A few days ago a controversy arose on Twitter over an article published by Your Middle East arguing that Saudi women were “not quite ready” for the right to drive. A number of bloggers, activists, and journalists quickly condemned the piece as sexist and racist.
Just hours after the article’s publication, Your Middle East editors removed it from the site. The magazine also issued a statement reassuring readers that despite the article’s message, Your Middle East was still working to promote “equal rights for all citizens” in the MENA region.
The article’s author was 21-year-old UK national Phillip Harrison, a young man who has visited Lebanon and Egypt, but has never actually been to Saudi Arabia. It was Harrison’s first ever publication.
In his own defense, Harrison insisted that his argument that Saudi women were not ready to drive was not sexist and that he merely “got his opinion from KSA people.” Harrison responded to his critics on Twitter by asserting that their criticism of his article was only “proving his point more and more” and “nobody had any valid arguments.”
Saudi Arabia is an absolute monarchy with some of the world’s tightest restrictions on freedom of speech and expression. A lack of transparency mixed with government manipulation of information makes it difficult even for Saudi nationals to truly understand what is actually taking place inside the country. As such, the complexities within Saudi Arabia are essentially impossible to understand from the outside.
Since the Kingdom’s establishment, many of those critical of the regime and the Saudi system have been imprisoned, tortured, exiled, and in some cases even killed.
To make things even more complicated, Saudi Arabia is among the few countries in the world where “religion” (or the government’s version of it) controls nearly every aspect of public life. Though a number of Islamic schools of thought exist; the interpretation adopted by the Saudi government and forced upon the population is one of the least tolerant.
Amid these complexities, it should be no surprise that the article triggered disgust from many Saudi women who have been working to lift the Kingdom’s ban on women drivers. While many are accustomed to hearing such arguments from the Saudi government’s clerics and news agencies, it was a shock to find similar claims coming from a male British national (who has never been to Saudi Arabia) on a site that typically stood for equal rights in the region.
Harrison’s makes two main points in his article. He begins by arguing that, with one of the highest car accident death tolls in the world, Saudi Arabia’s roads are just too dangerous for women drivers.
Of course, because of the current ban, none of these drivers are women. Logically speaking, the people who make the road a dangerous place should be stripped of their right to drive, not the ones who do not even factor into this frightening statistic.
Research done around the world has consistently shown that women are significantly less likely to get into fatal accidents than men, and, ultimately, are safer drivers.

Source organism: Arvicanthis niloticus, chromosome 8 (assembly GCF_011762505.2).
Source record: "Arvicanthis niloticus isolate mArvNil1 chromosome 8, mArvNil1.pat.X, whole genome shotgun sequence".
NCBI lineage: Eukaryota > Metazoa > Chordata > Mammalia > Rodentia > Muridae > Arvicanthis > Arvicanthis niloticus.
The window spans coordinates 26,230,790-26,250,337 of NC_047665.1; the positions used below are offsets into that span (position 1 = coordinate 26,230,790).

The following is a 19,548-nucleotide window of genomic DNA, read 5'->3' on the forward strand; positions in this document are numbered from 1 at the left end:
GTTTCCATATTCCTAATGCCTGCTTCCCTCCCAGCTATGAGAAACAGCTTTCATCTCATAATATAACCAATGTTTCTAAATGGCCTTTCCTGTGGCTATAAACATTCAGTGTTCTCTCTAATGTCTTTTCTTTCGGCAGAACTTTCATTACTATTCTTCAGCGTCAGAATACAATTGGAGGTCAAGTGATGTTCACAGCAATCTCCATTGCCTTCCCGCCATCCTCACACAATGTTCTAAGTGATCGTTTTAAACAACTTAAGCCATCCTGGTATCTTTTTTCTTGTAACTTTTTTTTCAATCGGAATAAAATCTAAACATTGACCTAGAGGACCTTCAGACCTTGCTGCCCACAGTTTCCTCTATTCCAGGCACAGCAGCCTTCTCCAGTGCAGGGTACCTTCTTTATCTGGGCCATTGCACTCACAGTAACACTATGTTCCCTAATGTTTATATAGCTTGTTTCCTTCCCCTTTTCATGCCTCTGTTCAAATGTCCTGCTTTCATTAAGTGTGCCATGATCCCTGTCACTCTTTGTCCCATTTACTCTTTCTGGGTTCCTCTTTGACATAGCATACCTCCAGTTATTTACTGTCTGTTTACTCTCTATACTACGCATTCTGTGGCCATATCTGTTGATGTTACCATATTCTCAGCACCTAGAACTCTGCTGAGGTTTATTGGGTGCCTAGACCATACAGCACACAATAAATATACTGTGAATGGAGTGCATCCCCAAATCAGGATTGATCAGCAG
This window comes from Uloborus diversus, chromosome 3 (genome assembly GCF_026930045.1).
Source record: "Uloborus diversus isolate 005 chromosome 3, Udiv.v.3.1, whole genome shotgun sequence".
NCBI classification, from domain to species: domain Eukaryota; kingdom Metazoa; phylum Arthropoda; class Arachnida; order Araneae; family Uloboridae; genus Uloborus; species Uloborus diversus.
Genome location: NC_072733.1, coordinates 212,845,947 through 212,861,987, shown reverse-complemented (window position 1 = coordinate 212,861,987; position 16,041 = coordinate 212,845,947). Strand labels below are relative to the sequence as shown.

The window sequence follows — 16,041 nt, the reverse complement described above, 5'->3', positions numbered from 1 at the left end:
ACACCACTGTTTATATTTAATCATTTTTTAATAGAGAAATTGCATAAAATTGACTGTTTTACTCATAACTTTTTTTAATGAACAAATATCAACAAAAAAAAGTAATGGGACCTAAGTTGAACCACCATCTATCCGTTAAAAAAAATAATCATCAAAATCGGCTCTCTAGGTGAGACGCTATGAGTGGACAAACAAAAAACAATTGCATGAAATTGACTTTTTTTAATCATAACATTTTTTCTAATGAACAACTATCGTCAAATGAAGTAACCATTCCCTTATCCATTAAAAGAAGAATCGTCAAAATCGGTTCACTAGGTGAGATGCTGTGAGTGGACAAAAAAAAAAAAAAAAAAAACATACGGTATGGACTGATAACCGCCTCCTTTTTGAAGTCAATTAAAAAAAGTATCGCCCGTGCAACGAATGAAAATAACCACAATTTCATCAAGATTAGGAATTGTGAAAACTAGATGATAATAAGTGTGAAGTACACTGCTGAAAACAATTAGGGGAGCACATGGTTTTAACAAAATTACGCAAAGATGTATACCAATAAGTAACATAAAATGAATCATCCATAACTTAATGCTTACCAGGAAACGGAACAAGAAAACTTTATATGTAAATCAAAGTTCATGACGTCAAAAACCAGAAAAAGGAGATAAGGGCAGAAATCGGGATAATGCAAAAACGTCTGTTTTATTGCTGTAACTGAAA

By grounding the driving ban in claims that the roads are too dangerous for women, Harrison ultimately implies that women are incapable of making decisions about their safety on their own. It is a woman’s right to make decisions regarding her own life and to discern whether or not something is too dangerous for her.
While he claims to have “got[ten] his opinions from Saudi women,” Harrison obviously only spoke with women who had no desire to drive. Lifting the ban on women drivers does not mean all women would suddenly be forced to take to the road. All it would do is make the option available for those who wish to exercise their right.
A significant number of Saudi women already have driver’s licenses from other countries in the Gulf Cooperation Council and around the world. Every day, plenty of new drivers take to Saudi Arabia’s streets. Why not allow some of them to be women? Statistically speaking it would be much safer.
As his second argument (which he describes as more “complicated’), Harrison contends that due to Saudi women’s social “status,” they cannot be expected to “interact with men” if problems arise on the road. He says:
If a lady crashes into a man’s car is she going to happily exchange insurance information with him? Is she going to go to the police station with all of the male police officers? Is she in the social environment to be able to hold her own and say it wasn’t her fault?Harrison would have been able to easily answer these ridiculous questions if he had taken one simple trip to the country.
As part of living in a male-dominated society, women in Saudi Arabia often have to interact with men. From small service positions all the way to the very top of the corporate ladder, men still dominate the majority of occupations in Saudi Arabia.
Though certain aspects of Saudi society are segregated by gender, many are not, and interactions between men and women are rather common. Women work alongside men and “hold their own” in a number of companies, banks, schools, hospitals, businesses, and other work environments.
Harrison ends his article by insisting that small steps must be taken before women will be able to drive, and urging Saudi society to make these change. Based on Harrison’s logic, Rosa Parks should have just stayed in the back of the bus, and African-Americans should have accepted their fate as second-class citizens until white America was ready to give them what was rightfully theirs. Such a strategy would obviously have been a blow to civil rights in the United States. It is equally destructive in the case of Saudi Arabia.
*Bayan Perazzo is editor of Muftah’s Yemen and Gulf States pages. You can follow her on Twitter @BintBattuta87